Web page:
Pope in Mexico meets with families of drug-war dead, missing
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REPORTING FROM LEON, MEXICO — Pope Benedict XVI has met with relatives of Mexicans killed or missing in the country’s bloody drug war, a surprise encounter that highlighted the theme of violence’s toll on this society.
Benedict spoke briefly with each of eight people presented to him following his meeting with Mexican President Felipe Calderon on Saturday evening in the picturesque city of Guanajuato. The session with the relatives and victims had not been announced and came at Calderon’s initiative, his office said.
They included Maria Herrera, four of whose sons went missing in Michoacan, Calderon’s home state, during a business trip; Araceli Quintanilla, whose sister, a student, was killed in crossfire between drug gangs and authorities in the wealthy city of Monterrey; Norberto Ortega, who survived a kidnapping; Veronica Cavazos, the widow of a mayor who did not.
Also present was Maria Davila, whose son was killed in a massacre of 15 mostly young people during a soccer party in Mexico’s deadliest city, Ciudad Juarez, in January 2010.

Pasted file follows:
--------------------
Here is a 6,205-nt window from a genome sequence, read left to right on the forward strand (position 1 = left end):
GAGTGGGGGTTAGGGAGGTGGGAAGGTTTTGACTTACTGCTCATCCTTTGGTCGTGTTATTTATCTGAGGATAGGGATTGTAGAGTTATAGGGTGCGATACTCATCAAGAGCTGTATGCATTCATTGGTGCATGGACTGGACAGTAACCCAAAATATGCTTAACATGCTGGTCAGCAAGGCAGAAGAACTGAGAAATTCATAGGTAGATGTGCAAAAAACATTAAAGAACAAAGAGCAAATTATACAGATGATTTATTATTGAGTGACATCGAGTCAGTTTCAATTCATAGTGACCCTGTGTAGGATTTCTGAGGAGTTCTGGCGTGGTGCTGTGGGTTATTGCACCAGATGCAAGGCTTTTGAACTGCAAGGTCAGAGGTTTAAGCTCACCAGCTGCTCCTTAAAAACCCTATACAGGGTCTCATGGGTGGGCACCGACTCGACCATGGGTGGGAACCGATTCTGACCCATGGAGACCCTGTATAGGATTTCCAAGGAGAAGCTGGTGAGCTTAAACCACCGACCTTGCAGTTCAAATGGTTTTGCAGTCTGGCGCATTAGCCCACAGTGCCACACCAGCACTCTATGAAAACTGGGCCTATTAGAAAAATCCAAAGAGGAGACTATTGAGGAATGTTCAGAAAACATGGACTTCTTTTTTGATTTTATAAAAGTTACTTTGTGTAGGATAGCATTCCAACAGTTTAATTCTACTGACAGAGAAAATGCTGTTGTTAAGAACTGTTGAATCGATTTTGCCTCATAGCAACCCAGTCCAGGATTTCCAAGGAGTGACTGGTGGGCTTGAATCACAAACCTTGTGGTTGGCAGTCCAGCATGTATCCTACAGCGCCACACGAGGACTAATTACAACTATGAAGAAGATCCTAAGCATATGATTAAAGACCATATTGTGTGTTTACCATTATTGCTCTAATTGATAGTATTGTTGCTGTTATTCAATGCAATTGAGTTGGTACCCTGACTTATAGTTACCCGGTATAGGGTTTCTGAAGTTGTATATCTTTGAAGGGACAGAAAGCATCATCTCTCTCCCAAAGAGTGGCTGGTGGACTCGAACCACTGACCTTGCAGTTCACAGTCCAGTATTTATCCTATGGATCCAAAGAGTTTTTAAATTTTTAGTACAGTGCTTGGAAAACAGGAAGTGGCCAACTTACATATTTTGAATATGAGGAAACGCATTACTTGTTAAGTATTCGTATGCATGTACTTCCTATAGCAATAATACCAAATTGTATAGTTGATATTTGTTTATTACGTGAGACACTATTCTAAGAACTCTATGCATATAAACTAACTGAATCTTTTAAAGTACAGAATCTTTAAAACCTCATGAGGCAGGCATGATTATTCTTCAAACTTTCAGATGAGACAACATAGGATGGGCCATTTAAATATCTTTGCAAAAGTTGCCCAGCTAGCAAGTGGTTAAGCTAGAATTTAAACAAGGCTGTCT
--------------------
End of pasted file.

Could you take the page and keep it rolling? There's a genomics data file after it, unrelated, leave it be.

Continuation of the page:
More than 50,000 people have been killed since Calderon launched a military-led offensive against powerful drug cartels, and an additional 10,000 are believed missing. While many of the dead are traffickers and their henchmen, a growing number of innocent civilians has been caught up in the violence.
Pope Benedict, who has been criticized for not scheduling a meeting with victims of sexual abuse during his three-day visit to Mexico, decried the ‘evil’ behind the drug trade and said the church had a duty to ‘unmask the false promises’ that traffickers use to lure followers.
He continues to Cuba on Monday, the first time a pope has gone to the communist-ruled island since the late John Paul II’s historic visit in 1998.
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— Tracy Wilkinson